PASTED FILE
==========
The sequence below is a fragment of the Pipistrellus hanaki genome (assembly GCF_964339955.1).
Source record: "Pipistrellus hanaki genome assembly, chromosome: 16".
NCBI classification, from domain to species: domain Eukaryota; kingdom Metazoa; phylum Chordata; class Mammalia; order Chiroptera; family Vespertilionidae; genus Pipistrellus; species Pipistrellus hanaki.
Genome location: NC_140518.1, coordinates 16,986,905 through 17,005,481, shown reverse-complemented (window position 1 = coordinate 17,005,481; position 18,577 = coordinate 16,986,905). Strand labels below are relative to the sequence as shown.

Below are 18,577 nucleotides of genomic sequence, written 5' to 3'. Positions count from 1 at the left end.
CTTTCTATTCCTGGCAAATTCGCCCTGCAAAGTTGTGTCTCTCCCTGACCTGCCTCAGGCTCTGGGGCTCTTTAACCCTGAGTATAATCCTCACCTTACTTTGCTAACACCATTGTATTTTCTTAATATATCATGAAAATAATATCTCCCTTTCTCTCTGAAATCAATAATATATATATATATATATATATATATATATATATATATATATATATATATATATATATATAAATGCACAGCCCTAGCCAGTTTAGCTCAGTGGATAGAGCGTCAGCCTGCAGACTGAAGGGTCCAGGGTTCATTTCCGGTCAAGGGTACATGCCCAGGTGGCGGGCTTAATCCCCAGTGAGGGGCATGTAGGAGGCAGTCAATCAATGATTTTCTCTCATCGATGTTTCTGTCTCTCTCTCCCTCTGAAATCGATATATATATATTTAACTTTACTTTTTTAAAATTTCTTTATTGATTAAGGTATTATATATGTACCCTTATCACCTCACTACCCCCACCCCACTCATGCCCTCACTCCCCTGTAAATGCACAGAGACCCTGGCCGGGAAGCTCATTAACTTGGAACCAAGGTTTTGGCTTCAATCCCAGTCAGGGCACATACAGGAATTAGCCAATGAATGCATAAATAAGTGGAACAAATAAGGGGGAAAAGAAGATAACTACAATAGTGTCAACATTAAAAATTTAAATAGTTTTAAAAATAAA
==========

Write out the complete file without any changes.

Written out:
The sequence below is a fragment of the Pipistrellus hanaki genome (assembly GCF_964339955.1).
Source record: "Pipistrellus hanaki genome assembly, chromosome: 16".
NCBI classification, from domain to species: domain Eukaryota; kingdom Metazoa; phylum Chordata; class Mammalia; order Chiroptera; family Vespertilionidae; genus Pipistrellus; species Pipistrellus hanaki.
Genome location: NC_140518.1, coordinates 16,986,905 through 17,005,481, shown reverse-complemented (window position 1 = coordinate 17,005,481; position 18,577 = coordinate 16,986,905). Strand labels below are relative to the sequence as shown.

Below are 18,577 nucleotides of genomic sequence, written 5' to 3'. Positions count from 1 at the left end.
CTTTCTATTCCTGGCAAATTCGCCCTGCAAAGTTGTGTCTCTCCCTGACCTGCCTCAGGCTCTGGGGCTCTTTAACCCTGAGTATAATCCTCACCTTACTTTGCTAACACCATTGTATTTTCTTAATATATCATGAAAATAATATCTCCCTTTCTCTCTGAAATCAATAATATATATATATATATATATATATATATATATATATATATATATATATATATATATATATAAATGCACAGCCCTAGCCAGTTTAGCTCAGTGGATAGAGCGTCAGCCTGCAGACTGAAGGGTCCAGGGTTCATTTCCGGTCAAGGGTACATGCCCAGGTGGCGGGCTTAATCCCCAGTGAGGGGCATGTAGGAGGCAGTCAATCAATGATTTTCTCTCATCGATGTTTCTGTCTCTCTCTCCCTCTGAAATCGATATATATATATTTAACTTTACTTTTTTAAAATTTCTTTATTGATTAAGGTATTATATATGTACCCTTATCACCTCACTACCCCCACCCCACTCATGCCCTCACTCCCCTGTAAATGCACAGAGACCCTGGCCGGGAAGCTCATTAACTTGGAACCAAGGTTTTGGCTTCAATCCCAGTCAGGGCACATACAGGAATTAGCCAATGAATGCATAAATAAGTGGAACAAATAAGGGGGAAAAGAAGATAACTACAATAGTGTCAACATTAAAAATTTAAATAGTTTTAAAAATAAA